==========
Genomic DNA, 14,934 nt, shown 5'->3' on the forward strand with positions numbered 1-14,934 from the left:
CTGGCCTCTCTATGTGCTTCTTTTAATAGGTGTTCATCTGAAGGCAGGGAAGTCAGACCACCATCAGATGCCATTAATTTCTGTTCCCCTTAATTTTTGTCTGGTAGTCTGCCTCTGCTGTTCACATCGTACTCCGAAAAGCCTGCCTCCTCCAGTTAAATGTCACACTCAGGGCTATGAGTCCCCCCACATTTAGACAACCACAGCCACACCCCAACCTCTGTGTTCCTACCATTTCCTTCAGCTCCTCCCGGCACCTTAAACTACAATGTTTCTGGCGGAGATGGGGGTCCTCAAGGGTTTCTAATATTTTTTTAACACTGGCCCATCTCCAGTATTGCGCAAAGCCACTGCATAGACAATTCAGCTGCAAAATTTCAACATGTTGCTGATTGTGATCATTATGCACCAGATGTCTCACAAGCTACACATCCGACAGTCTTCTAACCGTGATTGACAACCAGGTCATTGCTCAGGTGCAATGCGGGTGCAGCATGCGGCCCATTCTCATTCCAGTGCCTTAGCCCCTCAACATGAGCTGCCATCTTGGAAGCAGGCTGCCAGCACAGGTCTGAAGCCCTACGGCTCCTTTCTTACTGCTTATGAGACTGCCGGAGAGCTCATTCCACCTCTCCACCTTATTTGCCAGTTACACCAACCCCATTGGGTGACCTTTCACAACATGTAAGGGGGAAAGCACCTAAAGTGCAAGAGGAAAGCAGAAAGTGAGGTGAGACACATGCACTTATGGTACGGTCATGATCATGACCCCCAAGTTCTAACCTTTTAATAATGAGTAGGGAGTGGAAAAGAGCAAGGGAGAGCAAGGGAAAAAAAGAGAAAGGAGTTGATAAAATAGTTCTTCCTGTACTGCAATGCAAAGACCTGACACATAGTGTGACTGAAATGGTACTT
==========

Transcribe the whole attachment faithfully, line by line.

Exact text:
Genomic DNA, 14,934 nt, shown 5'->3' on the forward strand with positions numbered 1-14,934 from the left:
CTGGCCTCTCTATGTGCTTCTTTTAATAGGTGTTCATCTGAAGGCAGGGAAGTCAGACCACCATCAGATGCCATTAATTTCTGTTCCCCTTAATTTTTGTCTGGTAGTCTGCCTCTGCTGTTCACATCGTACTCCGAAAAGCCTGCCTCCTCCAGTTAAATGTCACACTCAGGGCTATGAGTCCCCCCACATTTAGACAACCACAGCCACACCCCAACCTCTGTGTTCCTACCATTTCCTTCAGCTCCTCCCGGCACCTTAAACTACAATGTTTCTGGCGGAGATGGGGGTCCTCAAGGGTTTCTAATATTTTTTTAACACTGGCCCATCTCCAGTATTGCGCAAAGCCACTGCATAGACAATTCAGCTGCAAAATTTCAACATGTTGCTGATTGTGATCATTATGCACCAGATGTCTCACAAGCTACACATCCGACAGTCTTCTAACCGTGATTGACAACCAGGTCATTGCTCAGGTGCAATGCGGGTGCAGCATGCGGCCCATTCTCATTCCAGTGCCTTAGCCCCTCAACATGAGCTGCCATCTTGGAAGCAGGCTGCCAGCACAGGTCTGAAGCCCTACGGCTCCTTTCTTACTGCTTATGAGACTGCCGGAGAGCTCATTCCACCTCTCCACCTTATTTGCCAGTTACACCAACCCCATTGGGTGACCTTTCACAACATGTAAGGGGGAAAGCACCTAAAGTGCAAGAGGAAAGCAGAAAGTGAGGTGAGACACATGCACTTATGGTACGGTCATGATCATGACCCCCAAGTTCTAACCTTTTAATAATGAGTAGGGAGTGGAAAAGAGCAAGGGAGAGCAAGGGAAAAAAAGAGAAAGGAGTTGATAAAATAGTTCTTCCTGTACTGCAATGCAAAGACCTGACACATAGTGTGACTGAAATGGTACTT